A few key emphases come up in Fee's discussions. The first is that Paul envisions leadership as something that is exercised from within the people of God (that is, the "laity") as opposed to something that was exercised from without, by a particular person or class of people set apart from that people (a departure, driven by christology and ecclesiology, from Israel's system of priests). Hand in hand with this emphasis is that leadership is envisioned much less (if at all) as exercising authority than as service: while it is true that churches are exhorted to submit to their leaders, the focus that emerges from Paul's vision of leadership is one of service to the body, exercising of spiritual gifting to build up and equip. A second key emphasis is on the distinction that must be made between "office" and gifting. Paul's concern with overseers and deacons seems to focus on the recognition of the Spirit's gifting of people in these areas and the congregation's role in discerning and recognizing that gifting. I would interpret this to mean much less focus on the particular "offices" that each church must fill and selecting the proper people to do so (though the latter is not necessarily an illegitimate enterprise, though it must be understood at least to some extent to be something that goes beyond the specifics of the text). A final emphasis that comes out in Fee's writing is the assertion that leadership at the local level seems to always have been plural: he is quite critical of a strong divide between "clergy" and "laity" at this point. (This last discussion is complicated some by the recognition that Paul envisioned two types of authority: an apostolic, itinerant sort that was exercised by the Jerusalem apostles, by Paul himself, and by his deputies Timothy and Titus, and a local authority established in each church.)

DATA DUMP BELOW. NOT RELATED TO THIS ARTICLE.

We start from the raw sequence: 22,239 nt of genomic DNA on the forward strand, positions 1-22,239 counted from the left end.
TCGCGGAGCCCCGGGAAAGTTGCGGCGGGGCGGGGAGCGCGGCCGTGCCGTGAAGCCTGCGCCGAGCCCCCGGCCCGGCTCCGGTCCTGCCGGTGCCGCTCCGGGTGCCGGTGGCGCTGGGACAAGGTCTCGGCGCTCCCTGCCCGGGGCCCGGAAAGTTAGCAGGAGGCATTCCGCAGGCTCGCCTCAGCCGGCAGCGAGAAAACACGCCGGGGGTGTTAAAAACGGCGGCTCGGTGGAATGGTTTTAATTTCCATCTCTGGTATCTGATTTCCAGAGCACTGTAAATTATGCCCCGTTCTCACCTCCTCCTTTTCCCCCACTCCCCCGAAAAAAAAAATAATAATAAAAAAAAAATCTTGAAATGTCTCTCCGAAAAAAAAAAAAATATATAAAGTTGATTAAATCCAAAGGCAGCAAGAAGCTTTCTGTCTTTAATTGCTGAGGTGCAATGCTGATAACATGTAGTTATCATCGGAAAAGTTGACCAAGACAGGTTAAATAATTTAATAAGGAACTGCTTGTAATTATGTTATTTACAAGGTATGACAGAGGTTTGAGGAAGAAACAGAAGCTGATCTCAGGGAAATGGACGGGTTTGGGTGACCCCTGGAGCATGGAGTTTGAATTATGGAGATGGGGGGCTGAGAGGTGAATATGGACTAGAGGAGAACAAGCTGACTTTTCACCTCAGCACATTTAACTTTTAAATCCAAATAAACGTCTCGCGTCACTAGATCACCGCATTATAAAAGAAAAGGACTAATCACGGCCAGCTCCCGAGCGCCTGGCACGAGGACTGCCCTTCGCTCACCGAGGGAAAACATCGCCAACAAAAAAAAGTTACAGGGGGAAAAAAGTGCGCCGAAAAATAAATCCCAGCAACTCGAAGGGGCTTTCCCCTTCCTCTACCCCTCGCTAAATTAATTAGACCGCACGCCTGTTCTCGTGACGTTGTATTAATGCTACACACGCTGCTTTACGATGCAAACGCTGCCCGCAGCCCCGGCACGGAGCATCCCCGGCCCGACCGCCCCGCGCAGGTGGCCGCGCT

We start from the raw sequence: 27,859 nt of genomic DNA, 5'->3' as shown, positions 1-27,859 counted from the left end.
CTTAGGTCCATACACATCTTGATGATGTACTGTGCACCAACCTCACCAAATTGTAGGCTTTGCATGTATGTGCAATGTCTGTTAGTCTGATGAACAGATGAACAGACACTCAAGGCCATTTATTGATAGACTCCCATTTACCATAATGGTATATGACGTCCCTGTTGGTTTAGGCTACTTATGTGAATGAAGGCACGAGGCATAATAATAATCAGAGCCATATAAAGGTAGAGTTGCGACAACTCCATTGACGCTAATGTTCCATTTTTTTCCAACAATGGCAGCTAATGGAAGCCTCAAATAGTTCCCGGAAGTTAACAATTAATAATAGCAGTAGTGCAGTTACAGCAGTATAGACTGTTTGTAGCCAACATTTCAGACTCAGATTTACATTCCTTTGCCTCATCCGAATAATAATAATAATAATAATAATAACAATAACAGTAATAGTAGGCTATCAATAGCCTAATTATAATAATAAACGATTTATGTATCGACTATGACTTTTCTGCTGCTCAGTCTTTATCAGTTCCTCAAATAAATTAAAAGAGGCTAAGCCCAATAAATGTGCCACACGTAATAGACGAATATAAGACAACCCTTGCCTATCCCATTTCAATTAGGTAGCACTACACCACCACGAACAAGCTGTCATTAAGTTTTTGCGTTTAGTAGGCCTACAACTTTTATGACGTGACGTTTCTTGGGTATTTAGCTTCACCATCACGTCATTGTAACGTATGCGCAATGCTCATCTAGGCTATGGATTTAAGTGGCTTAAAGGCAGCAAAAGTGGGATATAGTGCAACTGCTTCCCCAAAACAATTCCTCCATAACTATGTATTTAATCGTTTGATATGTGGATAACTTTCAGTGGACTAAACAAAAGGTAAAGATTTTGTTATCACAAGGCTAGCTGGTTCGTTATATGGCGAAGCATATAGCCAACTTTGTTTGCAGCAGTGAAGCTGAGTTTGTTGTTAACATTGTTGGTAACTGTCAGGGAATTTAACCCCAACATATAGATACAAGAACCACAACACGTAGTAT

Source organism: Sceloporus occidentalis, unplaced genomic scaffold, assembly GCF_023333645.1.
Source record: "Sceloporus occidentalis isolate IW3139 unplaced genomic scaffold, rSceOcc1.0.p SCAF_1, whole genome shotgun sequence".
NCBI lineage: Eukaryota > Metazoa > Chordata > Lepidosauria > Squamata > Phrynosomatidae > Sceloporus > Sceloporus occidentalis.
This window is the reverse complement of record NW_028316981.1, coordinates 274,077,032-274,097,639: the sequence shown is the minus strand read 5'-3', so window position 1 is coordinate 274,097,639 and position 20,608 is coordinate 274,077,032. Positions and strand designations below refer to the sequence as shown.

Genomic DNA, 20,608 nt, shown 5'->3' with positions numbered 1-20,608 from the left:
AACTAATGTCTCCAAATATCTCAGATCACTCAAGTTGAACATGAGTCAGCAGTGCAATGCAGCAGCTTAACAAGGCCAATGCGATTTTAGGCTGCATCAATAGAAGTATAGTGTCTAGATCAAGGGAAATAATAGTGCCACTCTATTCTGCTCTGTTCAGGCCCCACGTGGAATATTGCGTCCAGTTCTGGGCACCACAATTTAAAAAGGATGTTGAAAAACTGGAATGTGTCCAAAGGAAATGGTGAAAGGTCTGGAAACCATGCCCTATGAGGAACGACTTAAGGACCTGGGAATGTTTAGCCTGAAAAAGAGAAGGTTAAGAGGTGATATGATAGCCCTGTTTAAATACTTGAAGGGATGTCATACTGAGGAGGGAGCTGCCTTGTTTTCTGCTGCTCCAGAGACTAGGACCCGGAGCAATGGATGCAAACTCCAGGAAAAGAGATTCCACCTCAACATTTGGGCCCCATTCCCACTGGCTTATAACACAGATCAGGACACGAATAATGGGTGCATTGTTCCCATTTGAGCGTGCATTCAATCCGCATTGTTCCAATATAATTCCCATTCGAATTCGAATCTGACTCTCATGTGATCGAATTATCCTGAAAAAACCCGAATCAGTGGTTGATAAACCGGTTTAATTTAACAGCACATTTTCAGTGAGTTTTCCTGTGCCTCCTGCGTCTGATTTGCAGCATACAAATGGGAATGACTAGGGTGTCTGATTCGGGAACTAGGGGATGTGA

Fee's reconstruction of church order in Paul's writing is I think a very helpful corrective to some assumptions that many of us may bring to the text. Especially enlightening are his emphasis on the fact that "office" is of less importance than it is often accorded today. Fee is also very good on hermeneutics, and makes the point that Paul doesn't seem to be dictating a specific model of church order (that doesn't seem to be his concern) nearly as much as focusing on the character of leadership that is exercised. In a sense, that means many of our modern questions about how to organize a church are underdetermined by the evidence in the NT, though clearly there is much of relevance here. Thus, we must be careful to articulate and consider the question of the nature of the evidence we are given in these letters and how we transfer that information to our current context: how do we relate the "spirit" of the instructions to the "letter" of Paul's instruction, how do we travel from one cultural context to another, from one historical situation to another? And how does the setting and situation we infer from the text serve as God's authoritative word to us (if it does and to what extent) or how is it just the background into which that authoritative word functions. In short, these two essays provide a vast amount of food for thought, with deep exegetical insight paired with relevant hermeneutical reflection. They help us chasten our reading of the text by investigating our assumptions and also help us act as faithful members of God's people seeking to carry out God's will as expressed in his word for his gathered people.